Holy moley! How could I write anything that would please all those varied connections? Somebody was bound to be bored or confused or embarrassed on my behalf. So I wrote less and less often. I hardly wrote at all during my pregnancy because I just didn't have a lot of upbeat, cheerful things to say and I didn't want to be accused of ingratitude.

I miss my blog. I'm trying to write a novel right now and it's just not satisfying to me like blogging is. This, to me, is so much more creative for some reason. No rules. No "you can't do that in that genre." No worries of whether or not an editor will agree with my stylistic decisions. Just my voice and my life, through the lenses of my creativity.

The solution is obvious: stop worrying about what everybody else thinks, Juliana! Just be yourself! You're great just the way you are! Be true to who you are, deep down inside, or you'll never be happy!

The problem is, I don't actually like being laughed at. Ridiculed. Looked down on. And sometimes, as important as it is to "be yourself," life is more complicated than that. Other people's opinions matter, and if you make a bad impression, you miss out on cool things. You don't get invited. You are overlooked. People laugh you off as too socially awkward. And that hurts.

Still, I'm pretty much guaranteed to be a social outcast anyway, so I may as well enjoy myself here. This blog entry is proof of my commitment to be more honest, heaven forbid. I'm not really sure I have the nerve for it. But we'll see what happens. If it doesn't work out, I'll polish up my social networking skills, create a new identity for myself and start a new blog elsewhere while this one gathers dust. Because being honest is not just telling the bad stuff--there are a lot of amazing things about me that I never blog about because I don't want to appear full of myself. This blog is, and will increasingly be, a work in progress. Much like yours truly.

Friday, September 10, 2010

Inner Debate

You call yourself an author?

Yes, yes I do.

What kind of writer are you? The kind that doesn't write?

I furrowed my brow.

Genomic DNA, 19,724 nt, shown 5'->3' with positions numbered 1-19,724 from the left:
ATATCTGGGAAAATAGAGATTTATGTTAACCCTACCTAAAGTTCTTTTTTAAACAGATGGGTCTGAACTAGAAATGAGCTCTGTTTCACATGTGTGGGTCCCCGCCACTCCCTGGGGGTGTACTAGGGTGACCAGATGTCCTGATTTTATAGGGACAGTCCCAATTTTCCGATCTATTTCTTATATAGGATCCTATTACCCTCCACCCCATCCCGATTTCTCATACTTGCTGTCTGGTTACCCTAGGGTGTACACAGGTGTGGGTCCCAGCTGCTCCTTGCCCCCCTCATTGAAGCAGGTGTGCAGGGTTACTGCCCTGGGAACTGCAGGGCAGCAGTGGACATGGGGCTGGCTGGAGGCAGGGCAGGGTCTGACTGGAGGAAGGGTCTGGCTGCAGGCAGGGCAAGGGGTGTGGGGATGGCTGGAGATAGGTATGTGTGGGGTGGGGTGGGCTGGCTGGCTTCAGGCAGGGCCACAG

She continued mercilessly. Yeah, that's it. An writer that doesn't write.

I write, I muttered angrily.

299 words per week? And every week is the first chapter of some new project? That's not writing. That's just playing around.

She was baiting me and I resisted the temptation to give her a snarky response. Snark is my specialty. She wasn't going to let me off the hook, though, so she pushed me. She reached her arms out and pushed me.

I stumbled.

This is the funny part: the stumble. Because the entire conversation was an inner dialogue with me and my Writing Conscience. It began about 30 minutes ago when I could have sworn I saw Brandon Mull (the NYT bestselling author of the Fablehaven series) dropping off kids at my elementary school. Impossible. Is my brain playing tricks on me? Or is my inner writer demanding attention?

Fine. She had my attention. She started arguing with me. I wanted to go shopping. She wanted to get home immediately to get in some time writing. She won that debate but she knew I'd get distracted with housework or crafting or blogging ... ahem.

So she pushed me. Taunting me with maliciously accurate insults first. Then she reached out her arms and pushed me. Granted, my writing conscience is made of Imaginary Friend (err, enemy?) Vapor and an inner shove should be painless. So why did I stumble?

This is getting ridiculous. Tripped up by my own imagination.

There's a lesson there and I'd love to stick around and learn it, but I gotta go. I have some novels to pen.